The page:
The Poignant Sight Of A Burning Village

From a letter of Eugène Lemercier, the French painter who fought and died in World War I.

November 9, 1914

. . . We have returned to the wide open view that I love so much. Unfortunately we can only catch a glimpse of it through mouse-holes. Well, it is always so!. . . 

. . . All these days I have been feeling the charm of a country lying in autumn sweetness. This peace was troubled yesterday by the poignant sight of a burning village. It is not the first we have seen, and yet we have not grown used to it.

We had taken up our observation-posts; it was still dark. From our height we saw the tremendous flare and, at daybreak, the charming village, sheltering in the valley, was nothing but smoke. This, in the silvery nimbus of a glorious morning.

From our mouse-trap we had looked to the distance with its prettily winding road, its willow-bordered stream, its Calvary: all this harmony to end in the horror of destruction.

The Germans had set fire to it by hand in the night; they had been dislodged from it after two nights of fierce fighting: their action may be interpreted as an intention to retreat at this point. This proceeding, generally detested by our soldiers, is, I think, forced by strategic necessity. When a village is destroyed it is very difficult for us in the rear to make any kind of use of it. All day we have been witnessing this devastation, while above our heads the little field-mice are taking advantage of the straw in which we are to sleep.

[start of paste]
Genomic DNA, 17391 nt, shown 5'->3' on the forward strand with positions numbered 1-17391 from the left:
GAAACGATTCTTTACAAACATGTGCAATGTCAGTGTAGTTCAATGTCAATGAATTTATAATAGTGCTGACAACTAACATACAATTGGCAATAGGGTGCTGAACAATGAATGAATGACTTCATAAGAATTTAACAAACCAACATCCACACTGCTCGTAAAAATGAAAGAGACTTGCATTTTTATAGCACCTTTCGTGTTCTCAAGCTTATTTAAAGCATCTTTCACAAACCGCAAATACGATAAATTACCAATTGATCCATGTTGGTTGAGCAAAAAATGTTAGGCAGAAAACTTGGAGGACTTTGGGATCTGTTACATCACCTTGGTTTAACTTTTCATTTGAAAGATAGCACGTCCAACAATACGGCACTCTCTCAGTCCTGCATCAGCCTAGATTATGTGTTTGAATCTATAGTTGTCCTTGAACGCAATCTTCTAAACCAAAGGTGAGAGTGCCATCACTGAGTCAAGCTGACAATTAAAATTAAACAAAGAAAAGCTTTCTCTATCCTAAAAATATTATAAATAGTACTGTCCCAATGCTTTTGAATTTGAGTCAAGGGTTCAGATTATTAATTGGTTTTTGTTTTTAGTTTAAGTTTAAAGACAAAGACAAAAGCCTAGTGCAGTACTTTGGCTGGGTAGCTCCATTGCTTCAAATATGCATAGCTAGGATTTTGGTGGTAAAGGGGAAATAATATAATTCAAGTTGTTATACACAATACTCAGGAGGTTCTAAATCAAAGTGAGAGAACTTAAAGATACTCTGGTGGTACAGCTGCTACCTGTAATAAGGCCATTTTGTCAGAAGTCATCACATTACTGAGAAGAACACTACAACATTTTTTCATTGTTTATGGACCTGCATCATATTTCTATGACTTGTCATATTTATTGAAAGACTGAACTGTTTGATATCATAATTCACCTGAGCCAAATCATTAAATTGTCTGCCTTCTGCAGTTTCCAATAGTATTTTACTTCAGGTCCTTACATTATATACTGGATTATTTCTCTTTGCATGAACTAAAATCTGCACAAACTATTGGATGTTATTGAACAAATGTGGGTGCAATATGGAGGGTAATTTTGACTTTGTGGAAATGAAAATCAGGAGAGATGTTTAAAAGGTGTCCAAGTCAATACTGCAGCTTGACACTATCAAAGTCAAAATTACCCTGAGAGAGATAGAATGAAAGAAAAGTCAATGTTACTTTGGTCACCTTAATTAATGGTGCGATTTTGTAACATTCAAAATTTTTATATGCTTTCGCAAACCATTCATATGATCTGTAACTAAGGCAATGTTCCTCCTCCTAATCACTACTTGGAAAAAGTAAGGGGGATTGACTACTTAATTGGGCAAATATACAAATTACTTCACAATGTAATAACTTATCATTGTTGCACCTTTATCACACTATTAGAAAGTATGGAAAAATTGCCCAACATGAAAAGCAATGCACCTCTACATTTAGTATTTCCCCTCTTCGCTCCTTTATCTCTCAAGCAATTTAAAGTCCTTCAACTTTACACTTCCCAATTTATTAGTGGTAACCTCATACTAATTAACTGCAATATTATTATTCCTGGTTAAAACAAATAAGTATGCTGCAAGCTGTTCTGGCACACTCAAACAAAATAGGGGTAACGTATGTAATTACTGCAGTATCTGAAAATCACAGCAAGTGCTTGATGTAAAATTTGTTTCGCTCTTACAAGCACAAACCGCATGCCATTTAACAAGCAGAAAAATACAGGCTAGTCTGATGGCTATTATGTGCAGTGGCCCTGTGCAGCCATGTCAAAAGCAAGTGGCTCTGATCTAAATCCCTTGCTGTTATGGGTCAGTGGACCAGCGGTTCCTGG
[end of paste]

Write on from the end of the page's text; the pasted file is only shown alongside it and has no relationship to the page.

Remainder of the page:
Our existence, as infantry, is a little like that of rabbits in the shooting season. The more knowing of us, at any rate, are perpetually on the look-out for a hole. As soon as we are buried in it, we are ordered not to move again. These wise orders are unfortunately not always given with discrimination; thus, yesterday there were four of us in an advance-trench situated in a magnificent spot and perfectly hidden beneath leaves. We should have been able to delight in the landscape but for the good corporal, who was afraid to allow us even a little enjoyment of life. Later the artillery came up with a tremendous din and showed us the use of these superlative precautions.

None the less, I have been able to enjoy the landscape—alas! a scene of smoke and tragedy yesterday. Be sure, beloved mother, that I do not wish to commit a single imprudence, but certainly this war is the triumph of Fate, of Providence and Destiny.

I pray ardently to deserve the grace of return, but apart from a few moments of only human impatience, I can say that the greater part of my being is given up to resignation.


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